But I think this goes too far. All of those entities have substructures and patterns within the whole, and we understand how they work and their nature by understanding these substructures and patterns, or thickets.

Sunday, October 21, 2007

Visual input control

Webcams are more ubiquitous these days. Many newer laptops have integrated webcams in the top of their screens. You could employ all those webcams not just for taking pictures or video-based chatting, but also as another input device for controlling the computer.

The user could provide visual gestures. E.g. they could point at a window to switch to it.

Such visual input might be best combined with voice control. E.g. pointing to a window and saying ‘close it’.

You could analyse the video input in more sophisticated ways. For example, to determine where on the screen the user was looking. So instead of pointing at a window and asying “close it”. The user could just look at it and say “close it” (or something like that). Or they could look at a place in a document and say “move cursor there”.

(I have no idea whether it’s feasable to accurately determine where the user is looking. It mightn’t be possible. For instance, there’s a lot of processing that constructs what you see from what your eyes receive, and the specific thing you're fixating on may not be exactly in line with where your eyes are pointed towards).

Here are a few things in this vein:

EyeTwig 'headmouse' "when you move your head left and right, up and down, the Windows cursor, typically controlled by your mouse, moves about the screen".

Camera Mouse "track head or other body movements and to convert those movements into cursor movements on a computer screen."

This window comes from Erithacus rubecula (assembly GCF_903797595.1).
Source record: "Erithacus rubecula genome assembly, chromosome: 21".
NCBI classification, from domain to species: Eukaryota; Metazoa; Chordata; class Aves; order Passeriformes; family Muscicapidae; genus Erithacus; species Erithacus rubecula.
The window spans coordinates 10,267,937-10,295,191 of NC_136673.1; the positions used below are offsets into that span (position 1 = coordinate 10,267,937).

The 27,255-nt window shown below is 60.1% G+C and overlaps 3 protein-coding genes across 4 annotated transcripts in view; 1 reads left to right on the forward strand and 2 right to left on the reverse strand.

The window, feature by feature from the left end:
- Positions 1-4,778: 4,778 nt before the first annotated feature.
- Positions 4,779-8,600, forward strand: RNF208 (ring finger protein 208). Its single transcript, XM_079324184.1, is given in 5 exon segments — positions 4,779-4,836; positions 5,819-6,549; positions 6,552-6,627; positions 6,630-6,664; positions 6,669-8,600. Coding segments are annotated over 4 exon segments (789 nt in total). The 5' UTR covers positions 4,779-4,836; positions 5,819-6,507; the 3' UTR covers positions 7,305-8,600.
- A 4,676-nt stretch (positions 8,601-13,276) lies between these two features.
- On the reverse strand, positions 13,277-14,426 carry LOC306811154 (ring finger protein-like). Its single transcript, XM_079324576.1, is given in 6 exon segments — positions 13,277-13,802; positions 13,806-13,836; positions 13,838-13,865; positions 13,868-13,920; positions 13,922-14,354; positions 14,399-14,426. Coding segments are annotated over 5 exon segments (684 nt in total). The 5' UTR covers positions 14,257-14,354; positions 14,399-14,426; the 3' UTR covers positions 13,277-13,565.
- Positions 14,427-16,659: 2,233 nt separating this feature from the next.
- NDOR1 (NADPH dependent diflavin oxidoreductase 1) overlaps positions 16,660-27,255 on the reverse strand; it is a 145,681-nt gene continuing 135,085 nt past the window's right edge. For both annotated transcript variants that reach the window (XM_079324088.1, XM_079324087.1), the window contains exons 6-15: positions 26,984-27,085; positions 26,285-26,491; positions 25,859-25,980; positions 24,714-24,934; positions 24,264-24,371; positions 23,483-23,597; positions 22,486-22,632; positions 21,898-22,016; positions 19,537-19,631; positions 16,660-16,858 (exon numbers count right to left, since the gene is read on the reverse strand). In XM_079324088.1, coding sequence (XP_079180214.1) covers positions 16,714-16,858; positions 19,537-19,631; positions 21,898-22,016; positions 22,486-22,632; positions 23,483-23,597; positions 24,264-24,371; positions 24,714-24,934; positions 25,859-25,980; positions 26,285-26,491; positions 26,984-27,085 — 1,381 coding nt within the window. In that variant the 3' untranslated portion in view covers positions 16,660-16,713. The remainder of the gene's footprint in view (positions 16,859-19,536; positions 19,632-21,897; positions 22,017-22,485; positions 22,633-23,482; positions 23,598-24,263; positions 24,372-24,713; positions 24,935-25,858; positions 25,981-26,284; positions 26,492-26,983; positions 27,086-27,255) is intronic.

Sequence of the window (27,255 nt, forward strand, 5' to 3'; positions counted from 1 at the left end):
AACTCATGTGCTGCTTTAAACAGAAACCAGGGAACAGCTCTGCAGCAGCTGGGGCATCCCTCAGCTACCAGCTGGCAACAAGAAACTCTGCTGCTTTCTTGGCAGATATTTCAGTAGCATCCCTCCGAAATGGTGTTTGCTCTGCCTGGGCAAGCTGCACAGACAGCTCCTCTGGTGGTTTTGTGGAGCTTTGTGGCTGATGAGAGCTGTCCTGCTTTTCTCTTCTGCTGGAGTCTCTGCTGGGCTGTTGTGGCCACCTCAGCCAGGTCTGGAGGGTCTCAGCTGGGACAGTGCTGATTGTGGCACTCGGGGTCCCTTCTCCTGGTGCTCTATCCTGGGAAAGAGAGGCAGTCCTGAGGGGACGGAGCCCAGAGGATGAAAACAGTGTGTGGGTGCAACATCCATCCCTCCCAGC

Some variations on the theme of getting a camera to pick up on a laser pointer shone on the wall, in order to control things like your music player: here and

Video of using headtracking for some control in a FPS game.

Friday, October 19, 2007

One a day

You know that card game called Freecell that comes with Windows? I play that a hell of a lot while I'm doing PhD writing (though I can't now that my new computer doesn't have it. Probably a good thing).

Whenever you win a game, it displays an image of the King from the deck of cards. I though it’d be a nice little touch if, instead just having that one ‘winning image’, it has a different one for each day of the year. So there’s a specific image for 19 October, and you only get to see it if you win on that day. That might add a little extra incentive to play it.

You could apply the same idea to pretty much any webpage or program where people are likely to read/use it over and over. For example: the user brings up the form, and on it they see a nice photo for this day. Clearly, nothing earth shattering, but might be nice little touch.

Funny Wondermark comic on lack of perspective

Funny Wondermark comic on lack of perspective – “Everyone who’s smarter than me is a nerd! Everyone dumber’n me is an idiot...”.

Tuesday, October 16, 2007

Favourite Recipes: Grilled Chicken Tacos Alambres

Grilled Chicken Tacos Alambres

(updated 16/10/07: fixed a few typos, and now you can mouse-over ingredients in the cooking instructions to see the quantities, which is useful if you're reading the recipe off the screen while you're cooking.)